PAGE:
The Case for Vertical Integration in the Developing Bioenergy Industry
82 Pages Posted: 24 Jul 2015 Last revised: 9 Mar 2016
Date Written: July 22, 2015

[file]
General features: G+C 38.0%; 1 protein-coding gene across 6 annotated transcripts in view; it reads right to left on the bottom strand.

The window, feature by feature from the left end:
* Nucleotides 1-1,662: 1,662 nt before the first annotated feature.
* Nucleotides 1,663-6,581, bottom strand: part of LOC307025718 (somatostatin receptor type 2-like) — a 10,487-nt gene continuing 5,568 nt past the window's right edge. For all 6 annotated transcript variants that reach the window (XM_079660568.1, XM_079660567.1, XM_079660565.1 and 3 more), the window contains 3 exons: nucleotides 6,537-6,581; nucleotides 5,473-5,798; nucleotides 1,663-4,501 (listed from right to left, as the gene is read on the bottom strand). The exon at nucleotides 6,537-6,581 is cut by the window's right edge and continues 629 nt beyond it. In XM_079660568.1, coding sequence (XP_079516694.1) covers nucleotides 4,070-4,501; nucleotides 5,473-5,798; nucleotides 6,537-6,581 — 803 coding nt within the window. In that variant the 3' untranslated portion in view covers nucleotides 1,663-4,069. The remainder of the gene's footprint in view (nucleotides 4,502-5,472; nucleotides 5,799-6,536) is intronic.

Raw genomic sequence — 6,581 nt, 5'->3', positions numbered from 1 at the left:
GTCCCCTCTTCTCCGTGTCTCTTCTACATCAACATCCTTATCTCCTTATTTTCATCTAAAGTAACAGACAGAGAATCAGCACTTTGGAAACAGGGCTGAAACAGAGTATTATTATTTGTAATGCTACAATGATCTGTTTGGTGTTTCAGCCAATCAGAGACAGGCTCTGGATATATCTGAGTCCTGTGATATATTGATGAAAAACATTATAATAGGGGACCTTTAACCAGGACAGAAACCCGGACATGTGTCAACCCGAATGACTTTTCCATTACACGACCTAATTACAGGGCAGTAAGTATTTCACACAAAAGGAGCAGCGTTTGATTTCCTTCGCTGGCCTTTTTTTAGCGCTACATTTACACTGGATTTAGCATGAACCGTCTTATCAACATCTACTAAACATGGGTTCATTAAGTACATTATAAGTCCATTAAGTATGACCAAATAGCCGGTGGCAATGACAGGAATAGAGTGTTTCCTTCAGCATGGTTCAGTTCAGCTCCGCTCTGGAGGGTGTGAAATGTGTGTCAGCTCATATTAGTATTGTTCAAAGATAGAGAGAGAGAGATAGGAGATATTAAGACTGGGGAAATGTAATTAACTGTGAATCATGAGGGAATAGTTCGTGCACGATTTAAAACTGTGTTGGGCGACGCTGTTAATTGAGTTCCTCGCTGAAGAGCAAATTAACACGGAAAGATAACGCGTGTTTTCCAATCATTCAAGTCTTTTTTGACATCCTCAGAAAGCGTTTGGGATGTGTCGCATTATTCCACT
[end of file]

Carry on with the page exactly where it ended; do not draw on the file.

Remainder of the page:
For many countries, money grows on trees: woody biomass is one of the most important sources of renewable energy in the European Union. In the United States, biomass was the input for almost half of the renewable energy generated in 2000; of the energy generated by biomass, seventy-six percent was produced from wood.1 Currently, biomass is the largest source of renewable energy in the country. The ability to secure a reliable and stable supply of biomass is therefore extremely important for the future of the renewable energy industry. According to the United States Department of Energy, the success of the domestic bioenergy industry relies on many factors, including reliable, adequate supply of highquality biomass. In order for the bioenergy industry to continue to grow and provide energy and fuel to millions of American homes and vehicles, the organizational aspects of the biomass supply chain need to be clearly defined and efficiently arranged. Dedicated biomass crops, which significantly differ from traditional commodity crops, present unique characteristics that bring uncertainties and costs to transactions that parties must contract around. In this Article, we take a transaction cost economics approach to the relationships among biomass market players, and discuss organizational choices ranging from spot market transactions to vertical integration. One approach to vertical integration involves a firm controlling different stages of its input supply chain. Vertical integration internalizes incentives and helps to reduce opportunism. In a vertically integrated bioenergy industry, the biomass end-user would exercise substantial control over the planting, harvesting, transporting, and storage of its biomass feedstock. In this work, we argue that because the nascent bioenergy industry shows evidence of high asset specificity, parties would benefit from a vertically integrated structure rather than a contractual model. We draw our conclusions based on an analysis of model biomass contracts, and an empirical study of agricultural disputes resolved through arbitration. We conclude that at the outset of a dynamic bioenergy industry, vertical integration is the best organizational model to account for the asset specificity, uncertainties, and transaction costs that characterize supply chains for dedicated biomass crops.
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